willtravel

Well-Known Member
Certainly no other nation besides the US has literally fought a war and maintained so many troops in the region for years, at least in part, to protect the Kurds in Iraq.

Like I said, no matter what, who, or how troops are in that area, there will always be war. Has been, will be. I do not feel we are a police force. I think we have done more than enough and I think it is time for NATO or whoever to step for and take our place. JMO
 

Slpy3270

Well-Known Member
You're being incredibly reductive and inaccurate. Anyone who's been to Jordan, Qatar, or Turkey can tell you how wildly far-fetched your comparison to IS is. Even Saudi Arabia doesn't merit being equated with the hellish and apocalyptic polity that IS created. That the majority of IS's victims are Muslims underscores the fallacy of conflating the region's various expressions of Islam.

Given that those countries are as restrictive towards abortion, LGBT marriage and religious diversity as ISIS is, the comparison isn't "far-fetched" at all.

BTW, guess where ISIS gets its money from? Spoiler alert: Qatar! Our so-called "ally."

Besides, continued panic over ISIS is just gonna give those white supremacist lowlifes more ammunition over the narrative. The inflated panic over ISIS is precisely why Republicans, and by extension Europeans, were willing to embrace racism and xenophobic eliminationism to begin with, and we keep falling for it.
 

LittleBuford

Well-Known Member
Are you upset with Trump, or with european countries?

From your posts last night, you appear to be putting a lot of weight on the shoulders of the US.. and quite willing to let Americans die, because they “owe” the people there.

I haven't mentioned Trump once.

As usual, you're imagining things rather than responding to anything I've posted. My sole reference to the US last night was to sum up the situation for someone who didn't seem familiar with it:
From the foregoing, it seems you think people are calling on the US to send troops to Rojava to protect it from Turkey. Not at all. American soldiers are already there and have been so for years in alliance with the Kurds. They have only now started to withdraw, much to the dismay of the Kurds who are about to bear the brunt of the Turkish army.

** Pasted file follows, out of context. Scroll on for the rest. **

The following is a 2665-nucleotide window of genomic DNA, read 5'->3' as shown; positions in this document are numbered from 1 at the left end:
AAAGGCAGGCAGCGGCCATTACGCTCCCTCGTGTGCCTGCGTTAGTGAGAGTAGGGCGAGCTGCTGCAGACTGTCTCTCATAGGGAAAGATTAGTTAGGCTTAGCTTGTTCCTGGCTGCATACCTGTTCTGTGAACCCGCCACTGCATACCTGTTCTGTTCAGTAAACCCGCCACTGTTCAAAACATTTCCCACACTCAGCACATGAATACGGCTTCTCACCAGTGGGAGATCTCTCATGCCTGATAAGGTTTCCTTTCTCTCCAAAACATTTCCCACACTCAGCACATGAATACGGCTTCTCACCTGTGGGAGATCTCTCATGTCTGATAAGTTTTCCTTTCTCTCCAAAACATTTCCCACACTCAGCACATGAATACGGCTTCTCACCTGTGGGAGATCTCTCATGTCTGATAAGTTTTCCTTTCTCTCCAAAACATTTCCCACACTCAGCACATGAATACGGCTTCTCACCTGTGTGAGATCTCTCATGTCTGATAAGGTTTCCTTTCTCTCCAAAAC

My very first post on this topic made a deliberate point of referring to the international community at large:
The Kurds are going to suffer badly once the Turkish army moves in. After all they did to fight ISIS, they deserve the international community’s support and protection. And they’re not the only ones who are going to pay the price: an ISIS resurgence would have devastating consequences for the region and for the world at large.


And I elaborated on this point earlier today:
I wrote “international community” for a reason. The responsibility should not fall on the US alone. The entire world owes the Kurds for their inestimable role in fighting ISIS.


Now to come to your next accusation:
you appear . . . quite willing to let Americans die, because they “owe” the people there.


Please refer to the first of my responses to you today:
The argument people are making is that Turkey wouldn’t dare to invade Syria to begin with if American troops weren’t withdrawing. And indeed it wouldn’t.


Again, I am not calling on Americans (or anyone else) to fight the Turkish army. On the contrary, I'm saying that Turkey wouldn't be invading the region to begin with if the international community stood by the Kurds.

To conclude this tedious but necessary post with an appeal that I know will fall on deaf ears: please, for goodness' sake, stop claiming I've said things that my own posts disprove.
 

willtravel

Well-Known Member
I mean... wasn't the invasion of Iraq, under the Bush administration, widely considered to be the reason ISIS exists today? The blowback of that decision, to enter Iraq... If that hadn't happened... well.
Not sure all about Desert Storm but Iraqi decided to invade Kuwait and the US plus 40 other countries ( including Canada) went to defend Kuwait but because we decided to defend Kuwait that is why 9/11 happened and no other country?

The war became known by its military name Operation Desert Storm. The Allies consisted of troops and support from almost 40 countries including from the Middle East, Europe, Britain and Asia Pacific.